Welcome back to another edition of DT’s weekly quiz show, the Thursday Twister <APPLAUSE>. In the world of useless car design elements, few were as shameless as the opera window. But, the opera window was at least useful to let in some sun for rear passengers, the opera light on the other hand, was totally worthless. Let’s find all the cars equipped with opera lights from the factory.
|photo from http://www.oldcarbrochures.com/|
The opera light was a small dimly lit accent bulb attached the B or C pillar of a brougham styled American car from the 70s/80s, typically mounted in a chrome bezel. Early versions were 12V DC, but later changed to 110V AC versions that included nearby transformers, because if you are going to put a small accent light on the outside of a luxury car, it may as well be as complicated, prone to failure, and difficult to replace as possible. Don’t confuse these with dome lights, they were on the outside of malaise-mobiles and were marketed as bringing the style/luxury/sophistication of opera lighting on the road with you…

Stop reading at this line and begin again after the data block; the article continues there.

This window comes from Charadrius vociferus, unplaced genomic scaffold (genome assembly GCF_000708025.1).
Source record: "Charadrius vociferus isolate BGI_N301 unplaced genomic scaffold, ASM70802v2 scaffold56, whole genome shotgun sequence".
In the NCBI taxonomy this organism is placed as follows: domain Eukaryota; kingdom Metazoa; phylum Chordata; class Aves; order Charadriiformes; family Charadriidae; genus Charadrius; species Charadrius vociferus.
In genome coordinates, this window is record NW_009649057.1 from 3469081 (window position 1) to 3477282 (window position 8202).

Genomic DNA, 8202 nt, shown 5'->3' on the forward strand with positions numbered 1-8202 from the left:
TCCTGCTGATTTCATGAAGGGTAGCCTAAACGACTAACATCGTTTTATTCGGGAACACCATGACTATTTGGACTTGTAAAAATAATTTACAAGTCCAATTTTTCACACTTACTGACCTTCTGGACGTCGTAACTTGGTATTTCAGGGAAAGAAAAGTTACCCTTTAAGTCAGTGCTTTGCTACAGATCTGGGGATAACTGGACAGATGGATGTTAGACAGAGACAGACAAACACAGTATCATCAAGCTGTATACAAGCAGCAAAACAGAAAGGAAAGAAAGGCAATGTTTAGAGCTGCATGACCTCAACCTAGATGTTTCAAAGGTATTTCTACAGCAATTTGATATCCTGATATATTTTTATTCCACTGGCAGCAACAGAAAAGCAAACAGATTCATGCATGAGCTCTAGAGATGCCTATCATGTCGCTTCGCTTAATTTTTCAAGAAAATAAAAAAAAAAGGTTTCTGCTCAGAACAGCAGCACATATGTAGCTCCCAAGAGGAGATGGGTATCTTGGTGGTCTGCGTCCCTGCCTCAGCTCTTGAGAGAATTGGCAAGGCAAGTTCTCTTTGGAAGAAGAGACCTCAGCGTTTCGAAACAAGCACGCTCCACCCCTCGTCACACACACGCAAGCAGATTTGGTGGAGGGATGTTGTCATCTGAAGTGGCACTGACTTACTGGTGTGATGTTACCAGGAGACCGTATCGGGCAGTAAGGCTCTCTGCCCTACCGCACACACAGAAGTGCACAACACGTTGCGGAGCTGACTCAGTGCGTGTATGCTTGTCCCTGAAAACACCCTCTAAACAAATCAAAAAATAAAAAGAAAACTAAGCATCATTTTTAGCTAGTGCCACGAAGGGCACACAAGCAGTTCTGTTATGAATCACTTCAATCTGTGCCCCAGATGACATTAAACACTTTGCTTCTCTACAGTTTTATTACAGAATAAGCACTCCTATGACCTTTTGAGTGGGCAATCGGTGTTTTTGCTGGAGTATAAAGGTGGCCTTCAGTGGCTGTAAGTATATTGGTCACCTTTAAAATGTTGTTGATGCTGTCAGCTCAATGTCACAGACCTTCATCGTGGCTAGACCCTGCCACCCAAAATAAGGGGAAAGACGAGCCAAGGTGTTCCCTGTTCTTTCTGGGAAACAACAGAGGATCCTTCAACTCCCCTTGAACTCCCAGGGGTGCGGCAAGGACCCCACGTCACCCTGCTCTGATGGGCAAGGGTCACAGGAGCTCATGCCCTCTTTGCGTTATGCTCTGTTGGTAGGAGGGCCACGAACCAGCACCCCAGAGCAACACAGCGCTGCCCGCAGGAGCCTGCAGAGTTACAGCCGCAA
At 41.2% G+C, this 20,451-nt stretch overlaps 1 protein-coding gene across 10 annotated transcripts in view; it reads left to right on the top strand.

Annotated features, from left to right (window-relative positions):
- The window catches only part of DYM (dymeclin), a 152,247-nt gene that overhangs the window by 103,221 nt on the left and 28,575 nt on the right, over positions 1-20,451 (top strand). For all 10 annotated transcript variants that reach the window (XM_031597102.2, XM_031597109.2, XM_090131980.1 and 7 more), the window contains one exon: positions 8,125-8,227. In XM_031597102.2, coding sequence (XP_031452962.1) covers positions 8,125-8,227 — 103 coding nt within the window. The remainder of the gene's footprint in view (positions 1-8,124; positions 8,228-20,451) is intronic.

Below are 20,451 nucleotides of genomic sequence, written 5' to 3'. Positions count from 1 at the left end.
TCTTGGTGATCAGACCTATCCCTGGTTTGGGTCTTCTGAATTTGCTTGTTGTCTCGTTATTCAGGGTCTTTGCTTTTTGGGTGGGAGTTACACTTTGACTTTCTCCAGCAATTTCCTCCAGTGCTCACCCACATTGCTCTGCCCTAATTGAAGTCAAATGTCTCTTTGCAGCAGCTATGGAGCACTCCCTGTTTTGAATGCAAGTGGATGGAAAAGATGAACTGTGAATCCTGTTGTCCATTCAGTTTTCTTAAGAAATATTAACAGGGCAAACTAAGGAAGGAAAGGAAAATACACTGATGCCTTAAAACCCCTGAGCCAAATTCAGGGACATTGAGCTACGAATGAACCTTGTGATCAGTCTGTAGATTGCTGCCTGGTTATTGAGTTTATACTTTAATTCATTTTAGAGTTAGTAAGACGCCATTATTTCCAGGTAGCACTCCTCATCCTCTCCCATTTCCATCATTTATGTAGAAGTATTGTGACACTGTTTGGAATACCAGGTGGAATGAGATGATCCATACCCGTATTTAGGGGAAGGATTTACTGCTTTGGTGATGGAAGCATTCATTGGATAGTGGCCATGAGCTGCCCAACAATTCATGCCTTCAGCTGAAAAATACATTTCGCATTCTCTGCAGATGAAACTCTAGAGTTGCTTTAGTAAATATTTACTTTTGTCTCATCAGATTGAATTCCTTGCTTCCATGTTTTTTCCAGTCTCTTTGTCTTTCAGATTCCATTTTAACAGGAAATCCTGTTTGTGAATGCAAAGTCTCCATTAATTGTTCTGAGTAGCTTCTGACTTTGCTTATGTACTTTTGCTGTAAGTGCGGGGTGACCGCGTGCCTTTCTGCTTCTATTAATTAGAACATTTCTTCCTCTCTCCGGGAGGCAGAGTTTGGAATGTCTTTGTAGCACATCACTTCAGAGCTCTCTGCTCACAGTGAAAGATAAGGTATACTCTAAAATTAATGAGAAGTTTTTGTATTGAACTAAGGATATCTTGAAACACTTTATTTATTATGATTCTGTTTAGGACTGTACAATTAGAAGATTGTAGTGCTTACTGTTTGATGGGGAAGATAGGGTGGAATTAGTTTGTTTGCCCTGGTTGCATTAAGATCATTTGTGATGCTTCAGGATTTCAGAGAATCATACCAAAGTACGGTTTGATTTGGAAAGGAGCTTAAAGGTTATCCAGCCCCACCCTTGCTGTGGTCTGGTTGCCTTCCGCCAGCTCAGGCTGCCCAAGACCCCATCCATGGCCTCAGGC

I’ve spent some time a few years ago scouring local junkyards for functioning opera lights and I can tell you that (A) they are abundant in junkyards, (B) most are not functioning, (C) they are difficult to remove without breaking something. The truth is, the world is a better place without opera lights in any car…but that isn’t important, today you are going to help compile a list of all new cars sold with the funky fluorescent 70s abomination.
Photo from Murilee Martin jalopnik article used with his permission.
Contest rules are as follows:
1. Only one car per comment (be sure to hit the refresh button on your
browser before you post in case someone else has posted since you loaded
the page). Do not nest the replies, just reply to the main post — if
you reply to someone elses comment it should be in reference to his
comment and not a new submission.
2. You can post again, but only after someone else posts another car.
3. The contest will end at Sunday, April 5th, 4pm PST.
4. One submission per generation of each make/model.
5. Each car must be a running/driving car (no clay model prototypes) and
at least two must have been built of that particular car (no one-offs).
6. No anonymous submissions — pick a name with the Name/URL dropdown.